SBC News UKGC to probe bet settlements…but where is the Ombudsman?

UKGC to probe bet settlements…but where is the Ombudsman?

The UK Gambling Commission (UKGC) will probe how football betting markets are settled, following concerns over wrong results being determined by bookmakers.

The Commission confirmed to the BBC that it would “meet figures in the football betting industry over claims that wrong results are being recorded”.

The probe follows consumer disputes concerning the use of inaccurate data used to settle football wagers referencing “statistics like the number of tackles or shots in a match.”

Customers have “felt robbed” due to incidents of inaccurate data being recorded by bookmakers using third-party feeds to monitor match play and to settle final outcomes.

Andrew Rhodes, CEO of the Gambling Commission, will meet with key betting data stakeholders to ensure the settlement of football markets is both accurate and fair.

The BBC’s report cited two customer disputes related to bet-builder wagers. These disputes involved misreported shots by Mo Salah and tackles made by Sunderland FC, errors attributed to Opta, the principal data collector of the Premier League.

Concerns are significant as data from Opta and other third-parties are used by bookmakers to settle bet-builders. A single match accumulator, bet-builders have gained immense popularity as they offer punters the flexibility to customise their wagers how they want.

Using a bet-builder, customers can enhance their odds by adding further market selections on the match/event outcome they are wagering on. For instance, punters can bet on the winner of the game, goal scorer, the number of goals scored, as well as the statistical events such as the number of cards, shots and corners, with most bookies allowing you to make at least 10 selections per bet within any given bet builder.

The BBC referenced disputes to Dr. Alireza Monajati, from the University of East London, who stated that in several cases, customer grievances about inaccurate data were valid.

Yet the complexities of disputes were underlined as Monajati asserted that “No data company asserts absolute accuracy,” and “even with a high accuracy rate, say 95%, it implies a 5% margin of inaccuracy.”

Consumer grievances are further stoked, as at present there is no standard appeals process or mechanism for punters to contest inaccurate data used to settle outcomes.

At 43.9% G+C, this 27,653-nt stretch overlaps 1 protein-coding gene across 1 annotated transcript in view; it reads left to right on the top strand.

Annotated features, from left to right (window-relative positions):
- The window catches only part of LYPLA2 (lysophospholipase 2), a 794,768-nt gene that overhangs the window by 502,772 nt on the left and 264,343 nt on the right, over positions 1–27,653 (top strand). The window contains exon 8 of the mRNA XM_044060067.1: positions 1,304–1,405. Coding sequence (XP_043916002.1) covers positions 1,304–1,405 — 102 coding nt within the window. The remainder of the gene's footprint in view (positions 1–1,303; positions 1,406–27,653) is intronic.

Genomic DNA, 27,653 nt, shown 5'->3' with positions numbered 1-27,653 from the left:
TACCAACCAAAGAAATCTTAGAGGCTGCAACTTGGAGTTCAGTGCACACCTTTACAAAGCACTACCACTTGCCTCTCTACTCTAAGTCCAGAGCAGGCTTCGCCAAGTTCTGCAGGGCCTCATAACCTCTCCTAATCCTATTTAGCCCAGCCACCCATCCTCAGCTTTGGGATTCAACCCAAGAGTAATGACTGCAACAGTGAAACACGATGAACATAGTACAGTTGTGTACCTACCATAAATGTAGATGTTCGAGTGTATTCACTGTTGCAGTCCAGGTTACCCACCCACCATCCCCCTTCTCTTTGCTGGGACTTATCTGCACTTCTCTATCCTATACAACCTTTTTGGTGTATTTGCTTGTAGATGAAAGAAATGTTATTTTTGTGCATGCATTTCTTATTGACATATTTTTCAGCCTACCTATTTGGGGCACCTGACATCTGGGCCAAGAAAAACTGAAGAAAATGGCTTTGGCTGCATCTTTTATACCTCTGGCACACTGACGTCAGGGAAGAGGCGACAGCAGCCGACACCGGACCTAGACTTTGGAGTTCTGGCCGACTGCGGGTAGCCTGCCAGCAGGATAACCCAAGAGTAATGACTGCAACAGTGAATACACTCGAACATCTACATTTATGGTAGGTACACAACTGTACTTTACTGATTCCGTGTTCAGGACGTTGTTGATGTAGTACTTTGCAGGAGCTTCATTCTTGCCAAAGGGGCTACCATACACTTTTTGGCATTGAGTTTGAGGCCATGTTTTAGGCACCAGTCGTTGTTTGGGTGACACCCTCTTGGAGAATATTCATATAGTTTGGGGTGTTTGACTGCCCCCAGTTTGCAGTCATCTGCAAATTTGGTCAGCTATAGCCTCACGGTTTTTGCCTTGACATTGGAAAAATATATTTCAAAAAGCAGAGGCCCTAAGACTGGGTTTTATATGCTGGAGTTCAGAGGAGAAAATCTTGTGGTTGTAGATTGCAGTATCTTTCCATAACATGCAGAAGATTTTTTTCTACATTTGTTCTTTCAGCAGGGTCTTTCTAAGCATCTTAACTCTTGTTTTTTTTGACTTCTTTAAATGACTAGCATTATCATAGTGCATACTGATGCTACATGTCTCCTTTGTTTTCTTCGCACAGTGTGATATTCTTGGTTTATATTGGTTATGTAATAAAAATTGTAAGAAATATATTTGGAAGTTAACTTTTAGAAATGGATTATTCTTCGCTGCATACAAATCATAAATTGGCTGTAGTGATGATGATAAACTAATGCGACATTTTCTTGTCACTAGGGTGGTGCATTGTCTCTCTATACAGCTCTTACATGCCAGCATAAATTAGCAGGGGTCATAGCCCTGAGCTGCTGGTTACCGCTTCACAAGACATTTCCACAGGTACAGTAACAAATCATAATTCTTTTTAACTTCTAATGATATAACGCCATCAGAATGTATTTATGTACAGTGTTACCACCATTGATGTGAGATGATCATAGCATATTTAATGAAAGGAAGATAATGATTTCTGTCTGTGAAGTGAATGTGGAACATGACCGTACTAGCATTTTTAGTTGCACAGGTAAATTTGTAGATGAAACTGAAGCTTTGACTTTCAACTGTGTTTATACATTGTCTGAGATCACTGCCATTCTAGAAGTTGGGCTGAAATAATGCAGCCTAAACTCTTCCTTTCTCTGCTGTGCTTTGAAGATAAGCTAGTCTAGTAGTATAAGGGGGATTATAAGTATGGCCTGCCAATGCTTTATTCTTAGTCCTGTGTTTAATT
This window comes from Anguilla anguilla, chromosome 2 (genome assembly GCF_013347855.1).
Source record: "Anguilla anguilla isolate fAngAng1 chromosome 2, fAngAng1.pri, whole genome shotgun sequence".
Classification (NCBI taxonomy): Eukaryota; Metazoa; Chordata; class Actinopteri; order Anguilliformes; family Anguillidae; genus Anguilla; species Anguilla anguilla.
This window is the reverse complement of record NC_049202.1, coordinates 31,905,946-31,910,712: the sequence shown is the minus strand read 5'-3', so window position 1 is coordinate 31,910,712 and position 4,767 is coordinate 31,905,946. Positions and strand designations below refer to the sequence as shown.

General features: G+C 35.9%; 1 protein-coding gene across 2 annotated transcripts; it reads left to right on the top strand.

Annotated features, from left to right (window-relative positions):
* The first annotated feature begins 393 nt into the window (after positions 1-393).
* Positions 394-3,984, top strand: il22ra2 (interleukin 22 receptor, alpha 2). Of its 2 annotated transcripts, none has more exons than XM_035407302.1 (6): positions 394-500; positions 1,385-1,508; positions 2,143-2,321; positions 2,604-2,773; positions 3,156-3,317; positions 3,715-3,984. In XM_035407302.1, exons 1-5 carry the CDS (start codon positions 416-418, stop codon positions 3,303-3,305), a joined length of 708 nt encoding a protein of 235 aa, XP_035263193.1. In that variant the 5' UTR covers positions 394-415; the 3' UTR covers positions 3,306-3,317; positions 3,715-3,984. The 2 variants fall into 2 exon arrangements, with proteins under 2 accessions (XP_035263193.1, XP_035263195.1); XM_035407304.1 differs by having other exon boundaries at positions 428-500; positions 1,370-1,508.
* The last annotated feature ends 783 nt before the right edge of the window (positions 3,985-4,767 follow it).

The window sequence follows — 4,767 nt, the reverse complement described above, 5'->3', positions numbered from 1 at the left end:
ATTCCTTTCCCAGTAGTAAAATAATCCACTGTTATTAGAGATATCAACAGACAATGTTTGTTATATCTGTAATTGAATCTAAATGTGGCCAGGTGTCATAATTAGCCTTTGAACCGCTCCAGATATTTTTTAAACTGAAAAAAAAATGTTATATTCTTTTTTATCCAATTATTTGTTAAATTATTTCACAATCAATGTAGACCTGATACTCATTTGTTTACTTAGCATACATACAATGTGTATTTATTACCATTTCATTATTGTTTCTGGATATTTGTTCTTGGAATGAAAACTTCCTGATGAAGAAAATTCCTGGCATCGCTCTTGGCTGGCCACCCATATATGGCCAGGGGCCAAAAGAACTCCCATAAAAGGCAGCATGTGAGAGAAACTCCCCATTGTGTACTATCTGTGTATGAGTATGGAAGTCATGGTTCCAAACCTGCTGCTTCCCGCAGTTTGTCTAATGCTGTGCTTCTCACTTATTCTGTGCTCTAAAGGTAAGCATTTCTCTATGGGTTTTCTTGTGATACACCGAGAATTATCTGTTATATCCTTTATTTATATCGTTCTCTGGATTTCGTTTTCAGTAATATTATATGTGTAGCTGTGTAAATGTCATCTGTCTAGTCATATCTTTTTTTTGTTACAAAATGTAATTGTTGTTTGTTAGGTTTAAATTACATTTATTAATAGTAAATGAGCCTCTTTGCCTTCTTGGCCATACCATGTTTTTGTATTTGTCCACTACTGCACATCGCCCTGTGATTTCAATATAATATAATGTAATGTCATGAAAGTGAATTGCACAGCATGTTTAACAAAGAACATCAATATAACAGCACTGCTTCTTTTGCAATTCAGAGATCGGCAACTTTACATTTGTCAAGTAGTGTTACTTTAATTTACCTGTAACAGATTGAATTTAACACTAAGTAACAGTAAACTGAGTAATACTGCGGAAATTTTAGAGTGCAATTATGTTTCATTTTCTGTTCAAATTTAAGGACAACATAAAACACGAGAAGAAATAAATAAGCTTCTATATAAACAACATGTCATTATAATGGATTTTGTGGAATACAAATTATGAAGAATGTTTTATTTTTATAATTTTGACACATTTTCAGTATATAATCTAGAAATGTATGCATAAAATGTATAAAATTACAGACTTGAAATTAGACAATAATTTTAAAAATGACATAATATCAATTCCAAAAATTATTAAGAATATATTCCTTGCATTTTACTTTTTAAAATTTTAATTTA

Stats Perform, the parent company of Opta, stands by the quality, consistency, and accuracy of its Premier League data feed, but acknowledged that discrepancies can occur between different providers.

Current licensing duties specify that operators must provide customers an appropriate complaints procedure in place and a way to refer disputes to an alternative dispute resolution (“ADR”) provider. However, ADR services can only deal with contractual disputes relating to operators’ terms and conditions.

On disputes, the BBC referenced the work of the Independent Betting Adjudication Service (IBAS), which received hundreds of disagreements related to data inaccuracies each year.

SBC News UKGC to probe bet settlements…but where is the Ombudsman?
Richard Hayler: IBAS

IBAS MD Richard Hayler noted that “nearly 300 people” appealed football data bets last year, accounting for around 15% of its workload in dispute resolutions. Despite the subjective nature of these markets being frustrating for IBAS, it rarely overturns cases, adhering to the principle that bets should be settled based on the data provided by third-party agencies, as stipulated by bookmakers.

The growing concern over consumer grievances in both online betting and online casino puts the spotlight on the UKGC’s progress in establishing a Gambling Ombudsman.

As detailed by the Gambling Review’s White Paper, the process for the appointment of a Gambling Ombudsman was timetabled to commence in Spring/Summer 2023. Fulfilling a key requirement of the Gambling Review, the DCMS sought an ombudsman to begin handling consumer complaints within a year after the publication of the White Paper.

The funding and framework of the Ombudsman were to be determined by the Betting and Gaming Council (BGC), which has provided no progress update to date for stakeholders.

The White Paper notes that the Gambling Ombudsman must fulfil the standards and commitments of the Ombudsman Association as a mechanism that is fully independent, credible with consumers, and which ensures a framework where all customers are treated equally.

Despite concerns, the BGC states that the resolution of online gambling disputes remains a matter for individual operators; however, the trade body recognizes that there are limited avenues for customers to challenge the data discrepancies of bookmakers.

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